Population: Low-Income Populations

The Unemployed

MDRC has developed and tested many programs to help unemployed people gain a foothold in the labor market, particularly those who face serious obstacles to finding and keeping jobs.

The Latest
Brief

Procedural justice centers on the idea that individuals’ perception of the fairness of a process determines how they respond to it. In this random assignment demonstration, child support programs are applying this principle to reframe their work with families as a respectful, problem-solving endeavor.

Report

This first national randomized controlled trial of the Family Self-Sufficiency (FSS) program — the main federal strategy to help housing voucher recipients make progress toward economic mobility — examined program implementation, participants’ engagement, and impacts on labor force participation and benefits receipt in the first 24 months of this five-year program.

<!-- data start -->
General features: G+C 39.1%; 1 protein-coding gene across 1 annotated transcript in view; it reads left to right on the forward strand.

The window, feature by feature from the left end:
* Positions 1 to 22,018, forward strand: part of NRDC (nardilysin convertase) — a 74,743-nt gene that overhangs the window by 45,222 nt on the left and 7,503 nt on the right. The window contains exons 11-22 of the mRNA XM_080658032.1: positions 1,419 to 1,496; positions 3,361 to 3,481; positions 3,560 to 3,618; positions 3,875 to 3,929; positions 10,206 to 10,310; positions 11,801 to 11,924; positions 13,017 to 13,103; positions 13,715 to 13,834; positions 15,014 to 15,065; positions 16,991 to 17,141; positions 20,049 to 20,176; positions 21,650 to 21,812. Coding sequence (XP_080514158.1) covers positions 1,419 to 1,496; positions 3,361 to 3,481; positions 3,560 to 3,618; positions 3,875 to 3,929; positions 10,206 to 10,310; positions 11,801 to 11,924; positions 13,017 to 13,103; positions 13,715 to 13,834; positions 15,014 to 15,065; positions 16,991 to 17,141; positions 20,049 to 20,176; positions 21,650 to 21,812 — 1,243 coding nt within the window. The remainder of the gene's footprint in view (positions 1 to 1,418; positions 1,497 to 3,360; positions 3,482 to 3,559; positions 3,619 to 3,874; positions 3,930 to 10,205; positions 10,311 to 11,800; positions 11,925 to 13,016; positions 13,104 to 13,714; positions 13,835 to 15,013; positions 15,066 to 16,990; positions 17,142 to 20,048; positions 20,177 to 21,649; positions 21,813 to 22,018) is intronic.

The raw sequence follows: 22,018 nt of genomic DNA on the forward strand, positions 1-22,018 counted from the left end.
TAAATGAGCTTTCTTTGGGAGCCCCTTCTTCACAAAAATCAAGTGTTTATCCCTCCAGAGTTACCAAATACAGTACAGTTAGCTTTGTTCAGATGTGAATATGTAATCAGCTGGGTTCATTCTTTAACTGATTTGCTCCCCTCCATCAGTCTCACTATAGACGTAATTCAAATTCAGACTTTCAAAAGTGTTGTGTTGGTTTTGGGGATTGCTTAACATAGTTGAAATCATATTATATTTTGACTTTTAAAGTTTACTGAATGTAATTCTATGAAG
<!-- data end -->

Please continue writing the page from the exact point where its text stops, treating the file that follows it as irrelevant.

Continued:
Key Documents
Report

Final Results of the Hard-to-Employ Demonstration and Evaluation Project and Selected Sites from the Employment Retention and Advancement Project

Issue Focus

In this commentary published by Spotlight on Poverty, MDRC President Gordon Berlin makes the case for creating a more flexible safety net that continues to reward work when jobs are plentiful, provides employment to poor families when jobs disappear, and begins to address the problem of stagnant wages at the low end of the labor market.

Brief

Which Improves Welfare Recipients’ Earnings More in the Long Term?

Findings after 10-15 years from the National Evaluation of Welfare-to-Work Strategies suggest that while initially stressing job search for participants led to greater earnings in the short term than did initially stressing education and training, neither approach produced substantial effects past the five-year follow-up period.